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Flashcards in Axonal Growth Lec03 Deck (79):
1

____ changes shape at decision points

growth cone

2

how do neurons start (before polarization)?

round, with no obvious processes

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3

___ defines the polarity of the neuron

the axon

4

where are growth cones located?

the tip of the axon

5

what are lamellapodium? 

what do they contain? 

fan shaped sheet at the tip of the axon

contain actin filaments and microtubles

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6

what are filopodia? what do they contain?

fine processes extending out from lamellapodium

have actin filaments

7

___ growth cone form and disappear rapidly

filopodia

8

___ dictates direction of growth - in lamellipodia / filopodia

Filamentous actin (F-actin) 

9

____ gets incorporated into F-actin at leading edge

 Gobular actin (G-actin)

10

F-actin Binding Proteins cause ___ and ___

retrograde flow & growth cone turning (by causing depolymerixation)

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11

 attractive cue increases ___ and decreases ___ 

↑ polymerization/assembly, ↓ retrograde flow (goes toward the attractive cue)

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12

functional difference ebtween MT and F-actin 

MT are responsible mostly for axon elongation

f-actin dictates direction

13

 ___ make the cytoskeleton core

Microtubules (they are strong and stable)

14

Acetylated microtubles only in ____

axons

15

 Tyrosinated microtubules ↑ in ____

lamellipodia

16

where is f actin found?

in lamellipodium and filpodia

17

Contact repellants include

Semaphorins and Ephrins

18

Contact attractants include

1. peipheral ECM

2. CAM

3. Cadherins

19

___ are attractants inthe periphery, but are not well understood in the CNS?

what are examples of each?

ECM molecules

attractants - laminins, collagens, fibronectin

not well understood? repellants? -- proteolgycens, glycoproteins, hyaloruonan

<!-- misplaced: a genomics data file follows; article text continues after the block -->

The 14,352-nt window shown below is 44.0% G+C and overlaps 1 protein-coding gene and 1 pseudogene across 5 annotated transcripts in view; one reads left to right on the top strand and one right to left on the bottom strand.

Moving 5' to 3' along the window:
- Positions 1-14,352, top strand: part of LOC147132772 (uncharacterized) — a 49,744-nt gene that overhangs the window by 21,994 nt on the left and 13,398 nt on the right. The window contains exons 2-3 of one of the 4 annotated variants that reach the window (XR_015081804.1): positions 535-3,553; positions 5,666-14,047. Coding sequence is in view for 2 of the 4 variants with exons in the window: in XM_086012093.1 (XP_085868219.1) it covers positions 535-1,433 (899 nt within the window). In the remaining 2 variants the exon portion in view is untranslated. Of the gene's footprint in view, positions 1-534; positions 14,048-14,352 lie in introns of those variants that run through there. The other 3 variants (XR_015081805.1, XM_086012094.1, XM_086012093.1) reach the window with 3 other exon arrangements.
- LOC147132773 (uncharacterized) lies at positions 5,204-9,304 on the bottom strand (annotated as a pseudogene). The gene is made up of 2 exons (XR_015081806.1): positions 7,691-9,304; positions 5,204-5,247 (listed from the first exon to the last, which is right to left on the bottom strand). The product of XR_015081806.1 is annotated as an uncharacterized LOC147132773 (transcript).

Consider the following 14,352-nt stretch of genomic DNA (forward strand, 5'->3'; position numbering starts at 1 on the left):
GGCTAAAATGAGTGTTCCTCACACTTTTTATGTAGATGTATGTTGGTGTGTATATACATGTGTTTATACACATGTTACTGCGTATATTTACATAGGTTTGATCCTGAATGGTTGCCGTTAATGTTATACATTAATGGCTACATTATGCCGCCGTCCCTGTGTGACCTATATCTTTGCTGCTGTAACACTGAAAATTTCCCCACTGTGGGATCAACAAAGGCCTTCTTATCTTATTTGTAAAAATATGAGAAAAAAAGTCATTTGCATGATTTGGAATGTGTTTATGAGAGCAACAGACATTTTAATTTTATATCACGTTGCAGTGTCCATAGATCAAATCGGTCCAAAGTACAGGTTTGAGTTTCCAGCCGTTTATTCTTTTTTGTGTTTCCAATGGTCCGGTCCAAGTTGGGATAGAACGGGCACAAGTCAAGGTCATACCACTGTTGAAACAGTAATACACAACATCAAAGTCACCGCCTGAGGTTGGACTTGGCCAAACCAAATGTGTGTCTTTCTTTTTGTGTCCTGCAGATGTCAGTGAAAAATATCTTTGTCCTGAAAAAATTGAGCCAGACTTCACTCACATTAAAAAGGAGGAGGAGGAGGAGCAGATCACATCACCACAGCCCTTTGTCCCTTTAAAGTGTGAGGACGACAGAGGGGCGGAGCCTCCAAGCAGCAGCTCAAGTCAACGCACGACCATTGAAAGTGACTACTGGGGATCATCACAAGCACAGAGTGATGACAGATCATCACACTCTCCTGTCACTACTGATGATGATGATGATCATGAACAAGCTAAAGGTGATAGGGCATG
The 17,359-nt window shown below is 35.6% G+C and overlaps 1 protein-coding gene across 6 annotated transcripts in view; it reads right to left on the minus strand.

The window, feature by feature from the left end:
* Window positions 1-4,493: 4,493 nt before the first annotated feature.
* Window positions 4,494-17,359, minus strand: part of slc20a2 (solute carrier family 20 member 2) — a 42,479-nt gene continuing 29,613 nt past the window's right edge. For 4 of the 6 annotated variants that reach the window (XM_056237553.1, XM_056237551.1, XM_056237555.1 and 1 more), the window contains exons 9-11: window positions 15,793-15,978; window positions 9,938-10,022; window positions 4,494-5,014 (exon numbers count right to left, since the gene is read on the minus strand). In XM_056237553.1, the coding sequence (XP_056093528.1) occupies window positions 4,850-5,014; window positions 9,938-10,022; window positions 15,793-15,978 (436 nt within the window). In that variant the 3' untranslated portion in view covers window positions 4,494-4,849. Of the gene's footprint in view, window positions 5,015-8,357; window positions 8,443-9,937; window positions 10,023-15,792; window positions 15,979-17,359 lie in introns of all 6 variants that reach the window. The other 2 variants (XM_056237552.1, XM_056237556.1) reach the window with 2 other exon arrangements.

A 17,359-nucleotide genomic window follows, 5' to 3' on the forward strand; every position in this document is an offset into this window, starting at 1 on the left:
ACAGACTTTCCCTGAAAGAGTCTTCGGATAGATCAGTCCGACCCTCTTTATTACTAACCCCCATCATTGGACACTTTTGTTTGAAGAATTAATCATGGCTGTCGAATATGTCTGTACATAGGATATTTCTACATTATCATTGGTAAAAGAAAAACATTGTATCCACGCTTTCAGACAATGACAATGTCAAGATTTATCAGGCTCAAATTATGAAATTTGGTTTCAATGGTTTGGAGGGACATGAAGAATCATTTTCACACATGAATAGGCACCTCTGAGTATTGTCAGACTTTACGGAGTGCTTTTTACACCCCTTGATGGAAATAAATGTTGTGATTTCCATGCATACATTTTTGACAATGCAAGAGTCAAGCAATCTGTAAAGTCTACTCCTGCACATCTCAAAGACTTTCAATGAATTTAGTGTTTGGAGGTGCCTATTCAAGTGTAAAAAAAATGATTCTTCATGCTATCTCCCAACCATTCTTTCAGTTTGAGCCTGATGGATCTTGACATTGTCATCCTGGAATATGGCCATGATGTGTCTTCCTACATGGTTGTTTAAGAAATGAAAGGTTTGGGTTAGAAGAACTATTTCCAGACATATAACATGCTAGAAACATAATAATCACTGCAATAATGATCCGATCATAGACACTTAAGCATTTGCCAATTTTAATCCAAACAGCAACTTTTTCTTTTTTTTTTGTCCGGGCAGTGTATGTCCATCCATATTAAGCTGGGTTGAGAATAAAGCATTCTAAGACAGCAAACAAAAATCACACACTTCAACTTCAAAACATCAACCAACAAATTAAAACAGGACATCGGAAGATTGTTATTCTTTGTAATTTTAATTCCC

20

homolphilic binding of Cam 

triggers cytoplasmic kinases of growth cone

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21

what is Ca independent signaling? dependent

indepdent - CAM

 

Depdendent - caDherins

22

homophilic binding of cadherins triggers

intracellular signals --> actin binding &
organization

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23

axon guidance signsla re either ___ or ___

1. nondiffusable and short range

2. or diffusable and long range

24

the contact attraction and repulsion signals are ___

nondiffusable and short range

25

the chemoattractants and chemorepulsive signals are 

diffusable and long range

26

what does the binding of axon guidanc emolecules to receptors on growth cones activate?

signaling cascades that result in the reognization of growth cone cytoskeletons --> controlling the  direction and rate at which the growth cone moves

27

attractive interactions (contact attractants and chemoattractants) promote ____

actin polymerization

28

repellant interactions promote ____

actin depolymerization and growth cone collapse

29

lamins, collagens, and fibronectins bind to ___

integrin receptors

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30

___ has been associated with bundling (fasiculation) of groups of axons as they grow

L1 CAM

31

where can cadherins be found

on the suface of growth cones, growing axons, surrounding cells or targets

32

where are semapghorins found?

can be secreted or anchored to the cell surface

(secreted are probably attached to the cell surface or the ECM --> not really diffusable)

33

where do sempahorins bind to?

cell surface --> plexin family receptors

secreted --> bind neurophilins

34

what is the difference between the two classes of ephrins?

ephrin A has gpi linked ot surface

ephrin b is a single pass transmembrane protein

 

each has its own receptors on growth cone 

35

why do temporal retina axons go to the anterior tectum?

ephrins A2 and A5 are lower in anterior

 

-> posterior A2 and A5 repulses the temporal axons since they have high A3

36

nasal retina go to the posterior tectum because

axons from the nasal retina are blind to ephrin and lack the eph receptor

 

so they don't be repulsed by ephrins A2 and A5 found highly in the posterior tectum

37

chemorepulsion molecules include

slits

netrins if they have UNC 5 receptors

38

chemoattractant molecules include